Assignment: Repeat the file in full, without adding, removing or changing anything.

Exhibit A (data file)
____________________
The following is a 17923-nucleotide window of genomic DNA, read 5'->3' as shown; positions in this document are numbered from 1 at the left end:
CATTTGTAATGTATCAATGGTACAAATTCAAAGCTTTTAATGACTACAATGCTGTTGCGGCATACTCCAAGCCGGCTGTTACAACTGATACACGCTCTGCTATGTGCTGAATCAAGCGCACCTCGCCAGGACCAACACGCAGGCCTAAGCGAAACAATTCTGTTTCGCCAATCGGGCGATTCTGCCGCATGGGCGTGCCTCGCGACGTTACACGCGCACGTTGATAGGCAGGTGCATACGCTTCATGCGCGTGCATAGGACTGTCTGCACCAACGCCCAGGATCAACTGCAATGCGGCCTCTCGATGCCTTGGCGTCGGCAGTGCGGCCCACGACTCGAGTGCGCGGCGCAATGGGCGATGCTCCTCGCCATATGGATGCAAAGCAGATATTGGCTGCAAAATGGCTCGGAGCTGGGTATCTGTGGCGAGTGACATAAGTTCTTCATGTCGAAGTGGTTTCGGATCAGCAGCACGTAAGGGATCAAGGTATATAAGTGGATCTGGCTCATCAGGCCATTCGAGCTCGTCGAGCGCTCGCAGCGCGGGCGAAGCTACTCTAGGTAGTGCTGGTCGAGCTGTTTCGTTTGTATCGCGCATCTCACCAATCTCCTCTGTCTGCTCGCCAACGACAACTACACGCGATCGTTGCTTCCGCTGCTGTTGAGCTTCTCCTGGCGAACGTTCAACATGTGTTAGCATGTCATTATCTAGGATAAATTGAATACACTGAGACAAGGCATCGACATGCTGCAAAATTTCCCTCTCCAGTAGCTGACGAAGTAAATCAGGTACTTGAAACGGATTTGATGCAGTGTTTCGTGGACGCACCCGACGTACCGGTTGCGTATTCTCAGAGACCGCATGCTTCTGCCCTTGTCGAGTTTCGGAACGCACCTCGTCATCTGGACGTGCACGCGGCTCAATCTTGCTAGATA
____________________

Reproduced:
The following is a 17923-nucleotide window of genomic DNA, read 5'->3' as shown; positions in this document are numbered from 1 at the left end:
CATTTGTAATGTATCAATGGTACAAATTCAAAGCTTTTAATGACTACAATGCTGTTGCGGCATACTCCAAGCCGGCTGTTACAACTGATACACGCTCTGCTATGTGCTGAATCAAGCGCACCTCGCCAGGACCAACACGCAGGCCTAAGCGAAACAATTCTGTTTCGCCAATCGGGCGATTCTGCCGCATGGGCGTGCCTCGCGACGTTACACGCGCACGTTGATAGGCAGGTGCATACGCTTCATGCGCGTGCATAGGACTGTCTGCACCAACGCCCAGGATCAACTGCAATGCGGCCTCTCGATGCCTTGGCGTCGGCAGTGCGGCCCACGACTCGAGTGCGCGGCGCAATGGGCGATGCTCCTCGCCATATGGATGCAAAGCAGATATTGGCTGCAAAATGGCTCGGAGCTGGGTATCTGTGGCGAGTGACATAAGTTCTTCATGTCGAAGTGGTTTCGGATCAGCAGCACGTAAGGGATCAAGGTATATAAGTGGATCTGGCTCATCAGGCCATTCGAGCTCGTCGAGCGCTCGCAGCGCGGGCGAAGCTACTCTAGGTAGTGCTGGTCGAGCTGTTTCGTTTGTATCGCGCATCTCACCAATCTCCTCTGTCTGCTCGCCAACGACAACTACACGCGATCGTTGCTTCCGCTGCTGTTGAGCTTCTCCTGGCGAACGTTCAACATGTGTTAGCATGTCATTATCTAGGATAAATTGAATACACTGAGACAAGGCATCGACATGCTGCAAAATTTCCCTCTCCAGTAGCTGACGAAGTAAATCAGGTACTTGAAACGGATTTGATGCAGTGTTTCGTGGACGCACCCGACGTACCGGTTGCGTATTCTCAGAGACCGCATGCTTCTGCCCTTGTCGAGTTTCGGAACGCACCTCGTCATCTGGACGTGCACGCGGCTCAATCTTGCTAGATA